EatingWell.com/Videos//How to Make Stuffed Grape Leaves

How to Make Stuffed Grape Leaves

Wed, 1 Aug 2012|

Hi, I'm Stacy, test kitchen manager here at EatingWell. Today I am going to show you how to roll stuffed grape leaves. And then, how to arrange them in your pan before you cook so they don't float up and unroll during cooking. The Mediterranean diet is one of the healthiest in the world, and stuffed grape leaves are enjoyed in many countries throughout the region. EatingWell makes them even healthier by substituting instant brown rice for white rice in the filling. Before I began, I actually purchased my grape leaves right from the supermarket, in the Mediterranean section with the other Greek and Middle Eastern foods. I like to work on a clean kitchen towel to help prevent the moist grape leaves from sticking to my work surface while I roll them. I start by placing about four whole grape leaves at a time on my dish towel. Position the grape leaves with the stem end pointing toward you and the stem end up. Take a pair of kitchen shears or a paring knife and snip off the top stem that you don't want to eat. And then shape your filling. Take approximately one tablespoon of filling and shape it into a 2-inch log. Place it in the center of your leaf. Today I'm using a classic lamb and rice filling. To roll the grape leaf, first I'm just going to fold the bottom of the leaf over the filling. Tuck in the sides, one at a time. And then continue tightly rolling into a cigar shape. Just like that. When you're ready to cook your stuffed grape leaves, you want to line your pot (I'm using a large saucepan for about 50 grape leaves) with any of your leftover grape leaves or torn or broken leaves. This helps prevent stuffed grape leaves from sticking to the bottom of the pot while they cook. When you're cooking grape leaves, they're simmering in water for 30 to 45 minutes, and when they're simmering in water, you want to make sure that they don't float up in the water and unroll. And the way you prevent that is by packing them tightly into the pan. I like to use a sort of concentric circle pattern here, positioning the grape leaves end to end, with the seam side down, to pack them in as tightly as possible. And then you add approximately two tablespoons of lemon juice. Drizzle it right over your grape leaves. This helps to season the water and then in the end gives a great lemon taste to your grape leaves. There's two tablespoons for that layer. And we do one more layer. I'm going to put this plate directly on top. That plate is not going to be quite heavy enough to hold the grape leaves down so I'm going to put a small heatproof bowl and then fill it halfway or three quarters full with water. And these two combined together will act as a weight to hold the grape leaves down while they simmer on the stove. Add enough water to your pot to cover the grape leaves completely. And you're ready to cook.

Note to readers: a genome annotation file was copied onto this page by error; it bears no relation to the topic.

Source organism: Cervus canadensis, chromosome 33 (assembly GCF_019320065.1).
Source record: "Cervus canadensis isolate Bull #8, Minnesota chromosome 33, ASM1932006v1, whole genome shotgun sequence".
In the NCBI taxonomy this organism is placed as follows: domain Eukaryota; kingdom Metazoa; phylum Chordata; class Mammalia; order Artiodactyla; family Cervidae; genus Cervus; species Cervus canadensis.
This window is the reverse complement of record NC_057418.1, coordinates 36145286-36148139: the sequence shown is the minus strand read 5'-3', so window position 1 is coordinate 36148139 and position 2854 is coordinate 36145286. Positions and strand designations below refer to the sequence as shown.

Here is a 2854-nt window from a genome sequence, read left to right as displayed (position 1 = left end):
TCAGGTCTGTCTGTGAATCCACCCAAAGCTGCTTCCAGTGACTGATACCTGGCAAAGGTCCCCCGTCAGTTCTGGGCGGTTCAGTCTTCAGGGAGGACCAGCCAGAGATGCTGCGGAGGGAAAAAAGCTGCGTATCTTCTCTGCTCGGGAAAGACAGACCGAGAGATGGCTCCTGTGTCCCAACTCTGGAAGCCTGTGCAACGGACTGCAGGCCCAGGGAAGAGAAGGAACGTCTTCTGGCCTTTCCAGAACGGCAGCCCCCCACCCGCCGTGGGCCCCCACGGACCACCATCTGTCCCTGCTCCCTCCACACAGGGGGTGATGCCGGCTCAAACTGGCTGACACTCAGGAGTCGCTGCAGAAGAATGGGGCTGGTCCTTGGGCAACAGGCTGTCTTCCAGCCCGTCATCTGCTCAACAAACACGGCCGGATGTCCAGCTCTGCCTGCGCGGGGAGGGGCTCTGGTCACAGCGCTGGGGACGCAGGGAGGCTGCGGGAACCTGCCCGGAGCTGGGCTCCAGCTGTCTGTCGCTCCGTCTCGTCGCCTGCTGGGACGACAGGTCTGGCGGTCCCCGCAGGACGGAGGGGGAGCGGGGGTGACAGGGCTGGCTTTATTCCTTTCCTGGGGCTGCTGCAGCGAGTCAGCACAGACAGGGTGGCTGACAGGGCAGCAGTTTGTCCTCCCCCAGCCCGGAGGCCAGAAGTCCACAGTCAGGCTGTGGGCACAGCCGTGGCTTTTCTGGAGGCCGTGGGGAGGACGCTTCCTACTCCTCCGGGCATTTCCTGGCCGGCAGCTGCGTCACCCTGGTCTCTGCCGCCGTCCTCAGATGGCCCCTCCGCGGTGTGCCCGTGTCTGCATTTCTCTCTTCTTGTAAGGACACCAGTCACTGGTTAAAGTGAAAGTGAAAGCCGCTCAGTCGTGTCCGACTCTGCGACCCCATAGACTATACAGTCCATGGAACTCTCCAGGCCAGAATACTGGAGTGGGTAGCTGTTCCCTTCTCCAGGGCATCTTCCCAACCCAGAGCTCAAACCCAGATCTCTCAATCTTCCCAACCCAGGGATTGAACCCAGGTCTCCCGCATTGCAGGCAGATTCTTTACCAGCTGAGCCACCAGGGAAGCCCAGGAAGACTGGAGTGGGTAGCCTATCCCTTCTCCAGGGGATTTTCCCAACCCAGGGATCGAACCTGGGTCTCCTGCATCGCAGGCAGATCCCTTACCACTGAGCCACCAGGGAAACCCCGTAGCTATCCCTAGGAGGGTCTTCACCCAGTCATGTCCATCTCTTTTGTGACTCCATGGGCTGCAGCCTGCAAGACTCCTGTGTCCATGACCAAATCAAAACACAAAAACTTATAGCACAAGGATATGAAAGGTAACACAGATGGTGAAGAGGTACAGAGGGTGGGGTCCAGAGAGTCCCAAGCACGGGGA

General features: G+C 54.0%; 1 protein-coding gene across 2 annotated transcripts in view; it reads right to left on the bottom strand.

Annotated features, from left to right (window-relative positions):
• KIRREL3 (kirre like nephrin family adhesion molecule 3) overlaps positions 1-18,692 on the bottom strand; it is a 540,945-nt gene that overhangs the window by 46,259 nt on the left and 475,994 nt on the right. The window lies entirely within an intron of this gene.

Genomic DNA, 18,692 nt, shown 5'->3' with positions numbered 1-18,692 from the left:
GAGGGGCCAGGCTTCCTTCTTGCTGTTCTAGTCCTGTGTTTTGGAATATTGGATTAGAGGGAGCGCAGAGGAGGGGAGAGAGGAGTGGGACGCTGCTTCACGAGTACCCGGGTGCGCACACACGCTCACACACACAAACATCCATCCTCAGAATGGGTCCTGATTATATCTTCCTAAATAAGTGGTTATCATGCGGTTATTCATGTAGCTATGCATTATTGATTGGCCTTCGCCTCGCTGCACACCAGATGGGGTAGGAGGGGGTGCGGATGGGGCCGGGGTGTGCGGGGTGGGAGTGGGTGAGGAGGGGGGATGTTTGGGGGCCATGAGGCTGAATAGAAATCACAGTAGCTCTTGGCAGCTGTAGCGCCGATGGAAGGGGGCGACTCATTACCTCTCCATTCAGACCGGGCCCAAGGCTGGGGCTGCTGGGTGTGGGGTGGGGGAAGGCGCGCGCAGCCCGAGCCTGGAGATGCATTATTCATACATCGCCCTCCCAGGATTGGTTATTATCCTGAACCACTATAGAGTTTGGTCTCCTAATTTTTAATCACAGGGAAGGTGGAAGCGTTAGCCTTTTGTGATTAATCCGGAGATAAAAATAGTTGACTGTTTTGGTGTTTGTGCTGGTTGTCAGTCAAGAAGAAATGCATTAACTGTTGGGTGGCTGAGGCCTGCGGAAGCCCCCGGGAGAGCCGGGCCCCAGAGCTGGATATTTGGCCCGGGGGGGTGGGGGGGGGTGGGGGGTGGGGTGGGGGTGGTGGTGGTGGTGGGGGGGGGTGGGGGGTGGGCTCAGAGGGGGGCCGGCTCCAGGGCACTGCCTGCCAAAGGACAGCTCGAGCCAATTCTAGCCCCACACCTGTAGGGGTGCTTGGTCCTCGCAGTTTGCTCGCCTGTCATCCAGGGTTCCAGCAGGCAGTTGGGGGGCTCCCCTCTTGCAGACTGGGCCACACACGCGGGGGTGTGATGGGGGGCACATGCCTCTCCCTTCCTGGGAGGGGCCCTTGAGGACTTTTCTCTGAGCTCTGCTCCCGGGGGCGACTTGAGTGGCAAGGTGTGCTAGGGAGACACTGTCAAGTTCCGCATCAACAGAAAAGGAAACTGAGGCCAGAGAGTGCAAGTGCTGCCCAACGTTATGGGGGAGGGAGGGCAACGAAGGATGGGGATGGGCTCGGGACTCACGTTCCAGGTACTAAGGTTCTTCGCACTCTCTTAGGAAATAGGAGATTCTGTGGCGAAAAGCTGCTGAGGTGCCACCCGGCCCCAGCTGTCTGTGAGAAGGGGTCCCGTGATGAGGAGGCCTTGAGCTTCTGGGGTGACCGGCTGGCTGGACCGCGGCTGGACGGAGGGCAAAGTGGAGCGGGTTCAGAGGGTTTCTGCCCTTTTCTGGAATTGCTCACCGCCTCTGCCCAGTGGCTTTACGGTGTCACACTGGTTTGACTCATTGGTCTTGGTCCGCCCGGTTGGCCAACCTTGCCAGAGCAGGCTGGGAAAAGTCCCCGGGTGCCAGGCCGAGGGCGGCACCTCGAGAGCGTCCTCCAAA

more smart savings
World Wide Web Health Award Winner
Web Award Winner
World Wide Web Health Award Winner
Interactive Media Award Winner